By Valentine’s Day, the second floor of Myth and Moonshine will house a dive bar featuring a hot dog and baked potato station with 30 toppings. It will offer the usual condiments, plus more unusual ones like gumbo or ham and cheese. Toppings will cost 50 cents each and a loaded hot dog or baked potato will run between $4 and $8. Cooper says she hopes the hot dog and baked potato bar will help it attract a lunch crowd.
Cooper describes the upstairs as a “rustic moonshine shack,” with industrial piping and four fireplaces. “It’s almost like hanging out in a basement of a house.”
The restaurant carries 75 types of moonshine and will up that number to about 100 by the end of February. Its menu items include shrimp and grits, jambalaya, ribs and deviled eggs. 

Writer: Julekha Dash
Source: Shanna Cooper

Farmstead Grill owners target May opening in Canton Crossing

Canton Crossing’s new farm-to-table restaurant Farmstead Grill and its companion kiosk Farmstead Shack will likely open in May, Executive Chef and Chief Operating Officer Galen Sampson says.
Selling takeaway items, Farmstead Shack will open later than the 200-seat restaurant. Sampson says it will be sometime after Mother's Day.
The venture is led by Charles Nasbit, the owner of the two-year-old Waterfront Kitchen in Fells Point. The restaurant and shack will rely on local farms for its meat and produce and aims to serve “creative, chef-driven cuisines” at a lower price point, says Sampson, the former chef and owner of the Dogwood in Hampden.
Entrees will cost between $16 and $25. Diners wanting to spend less can get small plates, salads and appetizers for under $16, Sampson says.
Architect Brown Craig Turner Inc. has designed the casual fine dining restaurant like a barn with exposed wooden beams lots of light and an all-glass front. It looks out over a park, across from Farmstead Shack.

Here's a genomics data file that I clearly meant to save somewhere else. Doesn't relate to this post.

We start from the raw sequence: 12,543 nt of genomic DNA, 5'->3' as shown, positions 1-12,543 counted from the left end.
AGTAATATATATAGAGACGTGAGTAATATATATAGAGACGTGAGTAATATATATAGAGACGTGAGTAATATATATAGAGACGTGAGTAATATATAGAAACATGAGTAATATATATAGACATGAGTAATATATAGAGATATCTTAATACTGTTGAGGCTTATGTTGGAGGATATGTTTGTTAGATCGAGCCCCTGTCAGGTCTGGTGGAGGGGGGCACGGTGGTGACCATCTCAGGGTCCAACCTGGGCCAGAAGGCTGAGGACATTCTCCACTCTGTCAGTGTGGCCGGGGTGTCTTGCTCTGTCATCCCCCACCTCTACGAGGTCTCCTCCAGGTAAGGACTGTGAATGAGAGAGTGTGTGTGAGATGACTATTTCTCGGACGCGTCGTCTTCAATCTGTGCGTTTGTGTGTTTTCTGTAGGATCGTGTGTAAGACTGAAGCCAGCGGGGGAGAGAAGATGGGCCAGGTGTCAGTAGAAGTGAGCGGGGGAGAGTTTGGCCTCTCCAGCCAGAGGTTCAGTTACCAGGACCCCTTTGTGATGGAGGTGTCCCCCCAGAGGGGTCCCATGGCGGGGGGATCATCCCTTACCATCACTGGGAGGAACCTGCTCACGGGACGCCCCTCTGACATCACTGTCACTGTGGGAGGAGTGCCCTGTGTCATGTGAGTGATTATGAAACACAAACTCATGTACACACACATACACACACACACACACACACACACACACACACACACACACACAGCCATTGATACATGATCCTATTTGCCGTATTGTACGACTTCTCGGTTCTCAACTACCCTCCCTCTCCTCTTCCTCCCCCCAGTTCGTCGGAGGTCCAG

The restaurant and kiosk will join Target, Michael’s, Mission BBQ, Samos and a slew of other shops and restaurants at the Canton development. A Harris Teeter will join Canton Crossing later this year. 

Writer: Julekha Dash
Source: Galen Sampson

Patisserie Poupon owner opening second Baltimore location downtown

Well you can forget your New Year’s diet resolutions if you live or work in downtown Baltimore.

The owner of Jonestown’s Patisserie Poupon is opening a new café about a mile away from his original location at the end of this month. The original Patisserie, specializing in French cakes and pastries, is retail only, with no seating. The new Café Poupon at 225 N. Charles St. will feature a full menu.

Owner Joseph Poupon says the café will feature breakfast pastries, a variety of coffees, and classic French salads and dishes such as quiche.

The 1,300-square-foot space is street level and adjacent to the  Grand Historic Venue property. Poupon has a ten-year lease from the Embassy Suites Baltimore – Inner Harbor, which runs the Grand Historic Venue. In 2006, the 45,000-square-foot event space, a former Masonic Lodge, underwent a $27 million renovation.

Poupon is only making minor upgrades to the kitchen. The space, previously the Grand Café, already features high ceilings, marble floors, and French lithographs on the walls. There is terrace seating in the summer. “I want to have a nice pastry shop. It’s a beautiful space,” he says.

Poupon is in the process of hiring a chef, baristas, and other employees, about a dozen people in all.

Poupon has bakeries in Washington, D.C., and in Baltimore at 820 E. Baltimore St, near the Shot Tower. The Baltimore location opened in 1986.

Poupon says he has no further expansion plans.

Reporter: Amy Landsman
Source: Joseph Poupon, owner, Café Poupon.

Vivo Trattoria & Wine Bar opens near Arundel Mills

A new Italian restaurant and wine bar opened last month at the $150 million Arundel Preserve complex near Arundel Mills mall.